Welcome - Explore my Blog

I've been keeping this blog for all of my beekeeping years and I began my 11th year of beekeeping in April 2016. Now there are about 1275 posts on this blog. Please use the search bar below to search the blog for other posts on a subject in which you are interested. You can also click on the "label" at the end of a post and all posts with that label will show up. At the very bottom of this page is a list of all the labels I've used.

Even if you find one post on the subject, I've posted a lot on basic beekeeping skills like installing bees, harvesting honey, inspecting the hive, etc. so be sure to search for more once you've found a topic of interest to you. And watch the useful videos and slide shows on the sidebar. All of them have captions. Please share posts of interest via Facebook, Pinterest, etc.

I began this blog to chronicle my beekeeping experiences. I have read lots of beekeeping books, but nothing takes the place of either hands-on experience with an experienced beekeeper or good pictures of the process. I want people to have a clearer picture of what to expect in their beekeeping so I post pictures and write about my beekeeping saga here. Along the way, I've passed a number of certification levels and am now a
Master Beekeeper Enjoy with me as I learn and grow as a beekeeper.

Need help with an Atlanta area swarm? Visit Found a Swarm? Call a Beekeeper. (678) 597-8443

Want to Pin this post?

Thursday, March 19, 2015

Short Postscript and Predictable End

Well, I said the box felt light.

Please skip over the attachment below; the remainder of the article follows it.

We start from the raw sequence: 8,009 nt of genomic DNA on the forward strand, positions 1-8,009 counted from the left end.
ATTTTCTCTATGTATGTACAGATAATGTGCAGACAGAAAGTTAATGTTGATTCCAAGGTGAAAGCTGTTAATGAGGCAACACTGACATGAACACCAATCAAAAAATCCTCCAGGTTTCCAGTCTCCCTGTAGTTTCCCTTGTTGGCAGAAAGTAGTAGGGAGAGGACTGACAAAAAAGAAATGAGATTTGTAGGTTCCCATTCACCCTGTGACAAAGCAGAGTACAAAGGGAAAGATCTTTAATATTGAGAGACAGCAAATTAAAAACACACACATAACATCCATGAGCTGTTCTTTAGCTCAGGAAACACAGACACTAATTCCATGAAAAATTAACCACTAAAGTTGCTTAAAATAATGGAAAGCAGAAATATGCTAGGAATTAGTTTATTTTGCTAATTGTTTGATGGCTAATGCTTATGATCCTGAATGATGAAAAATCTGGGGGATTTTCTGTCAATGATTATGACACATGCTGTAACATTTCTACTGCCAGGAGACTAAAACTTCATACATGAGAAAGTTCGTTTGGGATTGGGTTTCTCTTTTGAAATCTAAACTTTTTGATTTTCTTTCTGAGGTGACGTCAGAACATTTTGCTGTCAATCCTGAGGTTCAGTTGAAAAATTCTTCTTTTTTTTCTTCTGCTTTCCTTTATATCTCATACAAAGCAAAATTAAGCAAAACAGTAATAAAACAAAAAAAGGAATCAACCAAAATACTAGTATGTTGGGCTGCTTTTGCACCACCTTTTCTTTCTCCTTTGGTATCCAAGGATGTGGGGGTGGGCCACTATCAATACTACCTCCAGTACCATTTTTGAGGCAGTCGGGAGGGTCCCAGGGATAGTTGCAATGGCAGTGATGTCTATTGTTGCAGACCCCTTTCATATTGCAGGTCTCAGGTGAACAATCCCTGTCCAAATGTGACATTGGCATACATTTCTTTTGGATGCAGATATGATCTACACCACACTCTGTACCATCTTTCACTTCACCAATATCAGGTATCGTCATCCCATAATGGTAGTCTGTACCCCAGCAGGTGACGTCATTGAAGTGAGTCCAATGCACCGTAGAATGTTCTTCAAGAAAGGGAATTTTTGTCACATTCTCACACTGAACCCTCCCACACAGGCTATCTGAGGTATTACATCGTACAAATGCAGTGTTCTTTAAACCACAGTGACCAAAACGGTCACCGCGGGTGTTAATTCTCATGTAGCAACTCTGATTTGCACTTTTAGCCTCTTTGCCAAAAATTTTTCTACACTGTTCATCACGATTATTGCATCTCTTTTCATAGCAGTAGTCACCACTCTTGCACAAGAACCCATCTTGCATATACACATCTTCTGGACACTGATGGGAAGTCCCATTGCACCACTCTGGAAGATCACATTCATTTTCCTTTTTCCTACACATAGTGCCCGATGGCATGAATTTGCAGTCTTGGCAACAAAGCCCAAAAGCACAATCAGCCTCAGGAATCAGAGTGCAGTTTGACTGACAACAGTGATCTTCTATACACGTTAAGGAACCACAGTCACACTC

This morning it was raining in Atlanta and I could see about six bees at the entrance to the cardboard nuc.  When the rain slowed down I went to my yard and lifted the top of the box.  No bees....

The six or eight bees hanging on the entrance were the scout bees who were out scouting when the swarm left for its new home, wherever that may be.  This often happens with swarms and when I have actually caught the swarm (unlike this one), homeowners often call me the next day, concerned about the bees they still see at the swarm site.

I dumped the scout bees on the landing of one of my active hives in hopes that they find a new home.  They will either die there or they would have died on the box entry.

If you find a swarm in Atlanta, call me:  404-447-1943.  I need a success story!

3 comments:

  1. arıcılık için maceradan maceraya dolaşıyorsunuz
    http://talhabasaran.blogspot.com.tr/

    ReplyDelete
  2. Sounds like it's time to build that bee vacuum. :-)
    Also, I am going to try a queen excluder on the entrance this year after having a newly installed swarm fly off last season. It should keep her majesty inside.

    ReplyDelete
  3. Linda, how disappointing! I have read that using a swarm "bob" is effective when you can't get to the queen easily...you take frame with open brood and hold it next to the swarm. They are supposed to be very attracted and will cluster onto the brood frame quite quickly, and then can be hived without losing bees or queen. I have never tried it, but maybe something for next time. We are having an early spring as you are: there should be tons of swarms this year. Reference to technique: http://www.beesource.com/resources/elements-of-beekeeping/beekeeping-articles-worth-reading/how-to-get-high-swarms/

    ReplyDelete

Pin this post

LinkWithin

Related Posts Plugin for WordPress, Blogger...